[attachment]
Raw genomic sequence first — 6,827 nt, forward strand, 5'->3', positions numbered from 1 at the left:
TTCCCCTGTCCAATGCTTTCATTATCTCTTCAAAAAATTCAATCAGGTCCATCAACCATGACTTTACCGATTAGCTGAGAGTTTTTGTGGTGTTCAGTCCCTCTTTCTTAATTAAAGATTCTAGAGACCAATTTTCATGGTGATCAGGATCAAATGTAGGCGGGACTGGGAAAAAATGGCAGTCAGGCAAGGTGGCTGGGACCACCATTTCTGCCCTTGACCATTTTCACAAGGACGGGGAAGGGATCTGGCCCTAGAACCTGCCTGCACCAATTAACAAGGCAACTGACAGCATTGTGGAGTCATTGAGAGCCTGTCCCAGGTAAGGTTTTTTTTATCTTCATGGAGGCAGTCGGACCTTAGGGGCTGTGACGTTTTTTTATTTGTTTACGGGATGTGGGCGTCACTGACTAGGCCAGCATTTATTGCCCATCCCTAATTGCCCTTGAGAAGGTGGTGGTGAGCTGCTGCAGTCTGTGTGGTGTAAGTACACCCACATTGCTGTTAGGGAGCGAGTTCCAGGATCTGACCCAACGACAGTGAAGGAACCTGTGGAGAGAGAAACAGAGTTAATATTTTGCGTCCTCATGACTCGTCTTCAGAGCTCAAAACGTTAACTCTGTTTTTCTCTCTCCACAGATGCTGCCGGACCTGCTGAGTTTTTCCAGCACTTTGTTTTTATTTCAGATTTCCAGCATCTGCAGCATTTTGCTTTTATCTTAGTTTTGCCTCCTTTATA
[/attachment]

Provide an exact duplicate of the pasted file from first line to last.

Raw genomic sequence first — 6,827 nt, forward strand, 5'->3', positions numbered from 1 at the left:
TTCCCCTGTCCAATGCTTTCATTATCTCTTCAAAAAATTCAATCAGGTCCATCAACCATGACTTTACCGATTAGCTGAGAGTTTTTGTGGTGTTCAGTCCCTCTTTCTTAATTAAAGATTCTAGAGACCAATTTTCATGGTGATCAGGATCAAATGTAGGCGGGACTGGGAAAAAATGGCAGTCAGGCAAGGTGGCTGGGACCACCATTTCTGCCCTTGACCATTTTCACAAGGACGGGGAAGGGATCTGGCCCTAGAACCTGCCTGCACCAATTAACAAGGCAACTGACAGCATTGTGGAGTCATTGAGAGCCTGTCCCAGGTAAGGTTTTTTTTATCTTCATGGAGGCAGTCGGACCTTAGGGGCTGTGACGTTTTTTTATTTGTTTACGGGATGTGGGCGTCACTGACTAGGCCAGCATTTATTGCCCATCCCTAATTGCCCTTGAGAAGGTGGTGGTGAGCTGCTGCAGTCTGTGTGGTGTAAGTACACCCACATTGCTGTTAGGGAGCGAGTTCCAGGATCTGACCCAACGACAGTGAAGGAACCTGTGGAGAGAGAAACAGAGTTAATATTTTGCGTCCTCATGACTCGTCTTCAGAGCTCAAAACGTTAACTCTGTTTTTCTCTCTCCACAGATGCTGCCGGACCTGCTGAGTTTTTCCAGCACTTTGTTTTTATTTCAGATTTCCAGCATCTGCAGCATTTTGCTTTTATCTTAGTTTTGCCTCCTTTATA